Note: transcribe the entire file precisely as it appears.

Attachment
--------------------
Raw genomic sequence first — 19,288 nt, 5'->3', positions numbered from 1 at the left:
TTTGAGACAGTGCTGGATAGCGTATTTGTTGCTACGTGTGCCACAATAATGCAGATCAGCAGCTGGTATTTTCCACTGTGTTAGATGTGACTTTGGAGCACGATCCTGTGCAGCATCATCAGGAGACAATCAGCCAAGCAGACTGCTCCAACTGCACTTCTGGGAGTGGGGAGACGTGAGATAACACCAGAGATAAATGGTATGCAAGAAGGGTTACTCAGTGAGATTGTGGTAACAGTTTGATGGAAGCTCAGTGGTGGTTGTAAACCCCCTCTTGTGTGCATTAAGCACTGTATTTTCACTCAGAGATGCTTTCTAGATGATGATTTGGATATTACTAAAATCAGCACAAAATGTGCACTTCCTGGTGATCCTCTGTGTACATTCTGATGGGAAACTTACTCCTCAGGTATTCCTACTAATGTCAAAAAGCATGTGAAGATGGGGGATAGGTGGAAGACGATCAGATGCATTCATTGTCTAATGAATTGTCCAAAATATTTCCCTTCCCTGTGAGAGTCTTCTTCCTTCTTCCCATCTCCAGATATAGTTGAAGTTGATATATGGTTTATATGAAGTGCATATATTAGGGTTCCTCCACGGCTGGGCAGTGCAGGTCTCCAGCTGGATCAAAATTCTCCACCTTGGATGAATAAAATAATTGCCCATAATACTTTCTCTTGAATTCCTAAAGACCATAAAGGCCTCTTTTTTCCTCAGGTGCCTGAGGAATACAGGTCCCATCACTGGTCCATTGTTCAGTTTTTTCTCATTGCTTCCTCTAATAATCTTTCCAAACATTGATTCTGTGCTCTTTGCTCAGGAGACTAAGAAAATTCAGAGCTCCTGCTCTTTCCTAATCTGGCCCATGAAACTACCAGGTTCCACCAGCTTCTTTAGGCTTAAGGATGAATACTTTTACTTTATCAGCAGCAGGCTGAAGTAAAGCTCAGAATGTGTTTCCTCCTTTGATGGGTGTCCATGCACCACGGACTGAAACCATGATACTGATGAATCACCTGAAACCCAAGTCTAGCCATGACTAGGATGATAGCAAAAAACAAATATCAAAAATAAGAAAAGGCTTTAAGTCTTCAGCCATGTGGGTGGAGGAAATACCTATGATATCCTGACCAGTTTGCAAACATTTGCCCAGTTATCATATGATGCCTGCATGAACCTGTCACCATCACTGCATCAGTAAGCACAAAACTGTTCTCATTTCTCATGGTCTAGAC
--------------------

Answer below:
Raw genomic sequence first — 19,288 nt, 5'->3', positions numbered from 1 at the left:
TTTGAGACAGTGCTGGATAGCGTATTTGTTGCTACGTGTGCCACAATAATGCAGATCAGCAGCTGGTATTTTCCACTGTGTTAGATGTGACTTTGGAGCACGATCCTGTGCAGCATCATCAGGAGACAATCAGCCAAGCAGACTGCTCCAACTGCACTTCTGGGAGTGGGGAGACGTGAGATAACACCAGAGATAAATGGTATGCAAGAAGGGTTACTCAGTGAGATTGTGGTAACAGTTTGATGGAAGCTCAGTGGTGGTTGTAAACCCCCTCTTGTGTGCATTAAGCACTGTATTTTCACTCAGAGATGCTTTCTAGATGATGATTTGGATATTACTAAAATCAGCACAAAATGTGCACTTCCTGGTGATCCTCTGTGTACATTCTGATGGGAAACTTACTCCTCAGGTATTCCTACTAATGTCAAAAAGCATGTGAAGATGGGGGATAGGTGGAAGACGATCAGATGCATTCATTGTCTAATGAATTGTCCAAAATATTTCCCTTCCCTGTGAGAGTCTTCTTCCTTCTTCCCATCTCCAGATATAGTTGAAGTTGATATATGGTTTATATGAAGTGCATATATTAGGGTTCCTCCACGGCTGGGCAGTGCAGGTCTCCAGCTGGATCAAAATTCTCCACCTTGGATGAATAAAATAATTGCCCATAATACTTTCTCTTGAATTCCTAAAGACCATAAAGGCCTCTTTTTTCCTCAGGTGCCTGAGGAATACAGGTCCCATCACTGGTCCATTGTTCAGTTTTTTCTCATTGCTTCCTCTAATAATCTTTCCAAACATTGATTCTGTGCTCTTTGCTCAGGAGACTAAGAAAATTCAGAGCTCCTGCTCTTTCCTAATCTGGCCCATGAAACTACCAGGTTCCACCAGCTTCTTTAGGCTTAAGGATGAATACTTTTACTTTATCAGCAGCAGGCTGAAGTAAAGCTCAGAATGTGTTTCCTCCTTTGATGGGTGTCCATGCACCACGGACTGAAACCATGATACTGATGAATCACCTGAAACCCAAGTCTAGCCATGACTAGGATGATAGCAAAAAACAAATATCAAAAATAAGAAAAGGCTTTAAGTCTTCAGCCATGTGGGTGGAGGAAATACCTATGATATCCTGACCAGTTTGCAAACATTTGCCCAGTTATCATATGATGCCTGCATGAACCTGTCACCATCACTGCATCAGTAAGCACAAAACTGTTCTCATTTCTCATGGTCTAGAC